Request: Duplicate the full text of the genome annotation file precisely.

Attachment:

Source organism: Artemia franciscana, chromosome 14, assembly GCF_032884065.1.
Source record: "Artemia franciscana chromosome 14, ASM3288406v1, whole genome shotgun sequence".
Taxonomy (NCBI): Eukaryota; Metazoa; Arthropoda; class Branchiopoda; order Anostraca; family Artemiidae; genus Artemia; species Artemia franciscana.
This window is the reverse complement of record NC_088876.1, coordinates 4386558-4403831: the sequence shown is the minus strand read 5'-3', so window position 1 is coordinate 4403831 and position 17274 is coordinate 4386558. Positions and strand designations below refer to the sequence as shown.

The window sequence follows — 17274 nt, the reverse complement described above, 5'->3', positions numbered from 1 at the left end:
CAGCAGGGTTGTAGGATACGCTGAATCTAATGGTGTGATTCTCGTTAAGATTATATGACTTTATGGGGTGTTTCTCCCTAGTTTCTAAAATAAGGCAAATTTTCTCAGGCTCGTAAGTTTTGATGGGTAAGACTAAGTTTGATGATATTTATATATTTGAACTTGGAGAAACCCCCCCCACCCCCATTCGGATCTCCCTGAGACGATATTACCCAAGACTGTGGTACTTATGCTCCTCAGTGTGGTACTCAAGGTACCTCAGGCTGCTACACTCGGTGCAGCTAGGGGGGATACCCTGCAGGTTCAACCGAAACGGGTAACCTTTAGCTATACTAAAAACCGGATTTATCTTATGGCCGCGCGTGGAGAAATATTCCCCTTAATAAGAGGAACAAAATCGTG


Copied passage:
Source organism: Artemia franciscana, chromosome 14, assembly GCF_032884065.1.
Source record: "Artemia franciscana chromosome 14, ASM3288406v1, whole genome shotgun sequence".
Taxonomy (NCBI): Eukaryota; Metazoa; Arthropoda; class Branchiopoda; order Anostraca; family Artemiidae; genus Artemia; species Artemia franciscana.
This window is the reverse complement of record NC_088876.1, coordinates 4386558-4403831: the sequence shown is the minus strand read 5'-3', so window position 1 is coordinate 4403831 and position 17274 is coordinate 4386558. Positions and strand designations below refer to the sequence as shown.

The window sequence follows — 17274 nt, the reverse complement described above, 5'->3', positions numbered from 1 at the left end:
CAGCAGGGTTGTAGGATACGCTGAATCTAATGGTGTGATTCTCGTTAAGATTATATGACTTTATGGGGTGTTTCTCCCTAGTTTCTAAAATAAGGCAAATTTTCTCAGGCTCGTAAGTTTTGATGGGTAAGACTAAGTTTGATGATATTTATATATTTGAACTTGGAGAAACCCCCCCCACCCCCATTCGGATCTCCCTGAGACGATATTACCCAAGACTGTGGTACTTATGCTCCTCAGTGTGGTACTCAAGGTACCTCAGGCTGCTACACTCGGTGCAGCTAGGGGGGATACCCTGCAGGTTCAACCGAAACGGGTAACCTTTAGCTATACTAAAAACCGGATTTATCTTATGGCCGCGCGTGGAGAAATATTCCCCTTAATAAGAGGAACAAAATCGTG